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Driver Shortage Is Fleets’ Big Worry

For the first time since 2006, a survey of trucking company executives shows the shortage of professional drivers tops their list of their concerns.

The annual survey of fleet executives is conducted annually by the American Transportation Research Institute, which is the nonprofit research affiliate of American Trucking Associations.

Improving economic growth in the United States has many of them worried that the demand for truck drivers will further outpace the supply of qualified drivers, ATRI points out. The latest estimate from ATA has the driver shortage climbing above 174,000 drivers by 2026 if current trends continue.

ATRI says 2016 data shows that nearly 57% of the workforce is 45 and older, while just 4.4% is aged 20-24, which is down from 2013 data when 4.9% of the workforce was in that age bracket.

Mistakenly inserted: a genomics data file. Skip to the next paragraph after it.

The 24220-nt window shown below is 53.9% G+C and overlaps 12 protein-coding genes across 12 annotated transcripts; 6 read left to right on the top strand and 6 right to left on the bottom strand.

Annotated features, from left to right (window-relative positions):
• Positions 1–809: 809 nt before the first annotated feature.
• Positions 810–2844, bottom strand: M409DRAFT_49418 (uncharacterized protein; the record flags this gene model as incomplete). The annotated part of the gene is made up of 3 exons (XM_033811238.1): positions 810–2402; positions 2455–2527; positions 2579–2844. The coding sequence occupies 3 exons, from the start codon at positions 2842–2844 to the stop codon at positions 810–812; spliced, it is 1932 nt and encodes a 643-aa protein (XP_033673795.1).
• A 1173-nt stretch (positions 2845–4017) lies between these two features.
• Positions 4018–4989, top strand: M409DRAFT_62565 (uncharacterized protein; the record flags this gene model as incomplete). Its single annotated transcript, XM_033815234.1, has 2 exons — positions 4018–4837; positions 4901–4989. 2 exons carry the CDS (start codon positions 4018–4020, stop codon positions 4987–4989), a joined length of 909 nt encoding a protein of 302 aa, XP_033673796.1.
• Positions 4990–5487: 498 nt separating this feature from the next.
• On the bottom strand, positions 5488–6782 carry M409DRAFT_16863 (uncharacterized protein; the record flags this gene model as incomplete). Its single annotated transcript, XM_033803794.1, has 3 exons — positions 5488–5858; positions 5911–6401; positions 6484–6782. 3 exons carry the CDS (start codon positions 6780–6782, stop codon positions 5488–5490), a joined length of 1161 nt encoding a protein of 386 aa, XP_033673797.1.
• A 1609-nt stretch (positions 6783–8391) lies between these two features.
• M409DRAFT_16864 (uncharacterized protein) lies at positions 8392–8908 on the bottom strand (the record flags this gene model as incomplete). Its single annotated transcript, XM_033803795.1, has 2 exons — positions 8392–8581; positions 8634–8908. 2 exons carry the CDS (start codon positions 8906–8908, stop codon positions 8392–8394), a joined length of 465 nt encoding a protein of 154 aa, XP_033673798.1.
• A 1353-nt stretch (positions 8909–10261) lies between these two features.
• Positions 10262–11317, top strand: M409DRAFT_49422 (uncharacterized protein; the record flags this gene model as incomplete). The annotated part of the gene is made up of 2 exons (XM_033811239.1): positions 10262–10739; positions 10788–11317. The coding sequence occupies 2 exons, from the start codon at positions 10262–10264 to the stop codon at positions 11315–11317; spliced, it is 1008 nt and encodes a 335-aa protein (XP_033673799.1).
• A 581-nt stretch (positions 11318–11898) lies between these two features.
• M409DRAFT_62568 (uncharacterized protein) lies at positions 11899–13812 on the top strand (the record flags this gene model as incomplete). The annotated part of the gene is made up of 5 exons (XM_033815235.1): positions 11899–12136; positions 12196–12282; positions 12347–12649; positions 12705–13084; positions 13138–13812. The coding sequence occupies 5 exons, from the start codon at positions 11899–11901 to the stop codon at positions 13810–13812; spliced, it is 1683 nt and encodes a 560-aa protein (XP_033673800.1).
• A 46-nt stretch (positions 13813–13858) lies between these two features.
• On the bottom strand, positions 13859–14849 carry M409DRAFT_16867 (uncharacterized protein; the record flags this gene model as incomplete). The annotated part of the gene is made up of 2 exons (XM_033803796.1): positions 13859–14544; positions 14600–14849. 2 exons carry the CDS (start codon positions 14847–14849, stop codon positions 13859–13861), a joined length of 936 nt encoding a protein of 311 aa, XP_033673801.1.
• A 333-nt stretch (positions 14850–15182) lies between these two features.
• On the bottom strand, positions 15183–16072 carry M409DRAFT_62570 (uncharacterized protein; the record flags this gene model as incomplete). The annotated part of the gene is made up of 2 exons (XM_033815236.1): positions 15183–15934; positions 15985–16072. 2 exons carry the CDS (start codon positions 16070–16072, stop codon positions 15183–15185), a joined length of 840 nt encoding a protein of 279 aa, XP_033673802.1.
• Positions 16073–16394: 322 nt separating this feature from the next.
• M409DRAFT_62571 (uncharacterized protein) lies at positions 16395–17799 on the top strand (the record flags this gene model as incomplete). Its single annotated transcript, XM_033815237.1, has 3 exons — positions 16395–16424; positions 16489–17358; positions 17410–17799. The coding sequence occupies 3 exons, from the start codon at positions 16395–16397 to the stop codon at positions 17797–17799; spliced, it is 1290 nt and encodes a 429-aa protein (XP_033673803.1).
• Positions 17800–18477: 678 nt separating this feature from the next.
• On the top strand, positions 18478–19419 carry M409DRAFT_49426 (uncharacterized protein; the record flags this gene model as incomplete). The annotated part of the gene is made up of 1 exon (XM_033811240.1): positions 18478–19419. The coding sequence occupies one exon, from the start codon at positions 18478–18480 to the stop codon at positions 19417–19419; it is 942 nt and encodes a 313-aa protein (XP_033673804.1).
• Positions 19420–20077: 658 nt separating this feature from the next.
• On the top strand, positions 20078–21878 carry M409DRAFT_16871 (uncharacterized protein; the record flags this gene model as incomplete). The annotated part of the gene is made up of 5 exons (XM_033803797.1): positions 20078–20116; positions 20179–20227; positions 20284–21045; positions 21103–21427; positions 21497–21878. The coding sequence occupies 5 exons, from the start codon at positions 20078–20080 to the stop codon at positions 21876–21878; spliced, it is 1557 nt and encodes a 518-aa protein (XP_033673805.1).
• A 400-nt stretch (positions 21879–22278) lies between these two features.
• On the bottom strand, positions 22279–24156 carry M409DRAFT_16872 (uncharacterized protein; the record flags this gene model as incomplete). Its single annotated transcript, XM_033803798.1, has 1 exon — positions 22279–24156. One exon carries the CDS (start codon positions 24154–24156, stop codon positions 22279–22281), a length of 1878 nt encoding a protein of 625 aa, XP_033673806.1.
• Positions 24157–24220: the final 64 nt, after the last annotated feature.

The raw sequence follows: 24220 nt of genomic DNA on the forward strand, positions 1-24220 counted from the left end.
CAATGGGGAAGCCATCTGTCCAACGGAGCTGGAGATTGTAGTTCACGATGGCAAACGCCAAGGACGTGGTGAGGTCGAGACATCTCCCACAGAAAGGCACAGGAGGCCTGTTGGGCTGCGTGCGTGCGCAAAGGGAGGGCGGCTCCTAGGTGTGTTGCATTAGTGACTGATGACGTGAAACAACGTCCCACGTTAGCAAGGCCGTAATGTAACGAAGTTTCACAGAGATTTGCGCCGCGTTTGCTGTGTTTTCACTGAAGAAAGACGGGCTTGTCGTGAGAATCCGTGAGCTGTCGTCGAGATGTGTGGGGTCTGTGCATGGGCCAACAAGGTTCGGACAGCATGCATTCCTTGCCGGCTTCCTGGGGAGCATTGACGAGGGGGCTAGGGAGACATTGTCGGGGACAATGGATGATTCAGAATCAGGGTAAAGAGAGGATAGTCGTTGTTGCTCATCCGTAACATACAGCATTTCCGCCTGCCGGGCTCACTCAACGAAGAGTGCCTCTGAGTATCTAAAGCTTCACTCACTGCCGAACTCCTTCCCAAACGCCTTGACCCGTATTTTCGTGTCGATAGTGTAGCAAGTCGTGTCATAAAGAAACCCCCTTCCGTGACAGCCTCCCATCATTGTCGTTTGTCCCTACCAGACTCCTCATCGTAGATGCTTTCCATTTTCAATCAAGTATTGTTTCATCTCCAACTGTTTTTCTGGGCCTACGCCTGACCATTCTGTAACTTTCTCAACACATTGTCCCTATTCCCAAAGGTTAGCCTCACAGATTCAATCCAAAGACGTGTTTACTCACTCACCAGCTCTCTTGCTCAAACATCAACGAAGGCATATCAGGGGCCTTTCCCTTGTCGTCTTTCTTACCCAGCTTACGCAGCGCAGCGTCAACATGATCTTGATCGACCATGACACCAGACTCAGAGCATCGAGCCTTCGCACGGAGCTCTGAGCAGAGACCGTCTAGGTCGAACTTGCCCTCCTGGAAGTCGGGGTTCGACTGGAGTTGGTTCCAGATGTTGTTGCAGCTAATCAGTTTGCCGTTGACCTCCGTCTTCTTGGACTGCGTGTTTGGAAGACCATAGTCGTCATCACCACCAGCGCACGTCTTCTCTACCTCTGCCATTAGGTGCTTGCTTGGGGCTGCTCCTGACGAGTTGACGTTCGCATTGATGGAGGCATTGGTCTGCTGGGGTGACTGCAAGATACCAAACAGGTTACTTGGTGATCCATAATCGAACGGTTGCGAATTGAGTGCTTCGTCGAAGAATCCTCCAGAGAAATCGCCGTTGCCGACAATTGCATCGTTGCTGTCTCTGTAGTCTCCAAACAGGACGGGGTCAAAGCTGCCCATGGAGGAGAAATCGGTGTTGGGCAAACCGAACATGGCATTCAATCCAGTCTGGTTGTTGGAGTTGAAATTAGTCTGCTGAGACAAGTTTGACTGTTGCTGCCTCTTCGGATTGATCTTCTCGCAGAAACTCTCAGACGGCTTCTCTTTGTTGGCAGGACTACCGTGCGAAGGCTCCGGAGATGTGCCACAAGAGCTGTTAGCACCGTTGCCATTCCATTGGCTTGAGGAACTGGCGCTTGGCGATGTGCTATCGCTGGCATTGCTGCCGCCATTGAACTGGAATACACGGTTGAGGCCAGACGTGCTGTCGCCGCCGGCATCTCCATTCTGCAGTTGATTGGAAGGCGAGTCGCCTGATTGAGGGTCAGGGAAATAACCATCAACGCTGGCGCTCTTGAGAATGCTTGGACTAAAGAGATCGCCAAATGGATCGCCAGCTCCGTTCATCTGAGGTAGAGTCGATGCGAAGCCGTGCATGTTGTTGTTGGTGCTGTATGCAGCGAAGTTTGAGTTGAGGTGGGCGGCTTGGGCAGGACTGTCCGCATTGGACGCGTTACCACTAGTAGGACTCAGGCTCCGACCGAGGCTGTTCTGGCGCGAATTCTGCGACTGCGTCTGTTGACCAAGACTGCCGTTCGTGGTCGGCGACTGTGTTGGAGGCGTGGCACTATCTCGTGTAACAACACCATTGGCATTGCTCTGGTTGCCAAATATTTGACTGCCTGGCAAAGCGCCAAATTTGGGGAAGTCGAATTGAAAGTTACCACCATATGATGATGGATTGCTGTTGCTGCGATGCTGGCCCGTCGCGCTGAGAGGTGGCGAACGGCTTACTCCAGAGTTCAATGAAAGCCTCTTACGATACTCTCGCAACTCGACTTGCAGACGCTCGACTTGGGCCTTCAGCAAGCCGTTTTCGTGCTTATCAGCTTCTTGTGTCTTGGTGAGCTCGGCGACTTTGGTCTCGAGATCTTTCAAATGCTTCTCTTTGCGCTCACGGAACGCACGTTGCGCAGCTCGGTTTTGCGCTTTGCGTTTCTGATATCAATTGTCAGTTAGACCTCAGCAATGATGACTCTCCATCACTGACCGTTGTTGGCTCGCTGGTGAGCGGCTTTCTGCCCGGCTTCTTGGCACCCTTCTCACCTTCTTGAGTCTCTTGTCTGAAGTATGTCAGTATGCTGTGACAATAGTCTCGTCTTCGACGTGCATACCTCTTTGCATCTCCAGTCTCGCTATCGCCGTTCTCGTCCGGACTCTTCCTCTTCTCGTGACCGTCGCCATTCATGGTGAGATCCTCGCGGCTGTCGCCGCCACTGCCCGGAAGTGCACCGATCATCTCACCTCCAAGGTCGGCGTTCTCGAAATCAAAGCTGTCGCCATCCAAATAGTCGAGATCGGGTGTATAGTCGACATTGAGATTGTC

“Survey respondents believe the top strategy for addressing the driver shortage is to work with state and federal authorities to develop a graduated commercial driver license program to attract safe younger drivers to the industry,” the institute says.

ATRI says this is one of its top research priorities as well, and it is working to develop and test a younger driver assessment tool – one that would reliably identify young individuals possessing the same personality traits as safe, older drivers.

Other top concerns of trucking executives, in order of priority, are the productivity impact of Electronic Logging Device mandate, which went into effect in December; the lack of flexibility in the hours-of-service rules that were adopted last year; and the lack of safe, available truck parking.

Other concerns are driver retention, the Compliance, Safety, Accountability program, the cumulative impact of regulations, driver distraction, infrastructure, and driver health and wellness.

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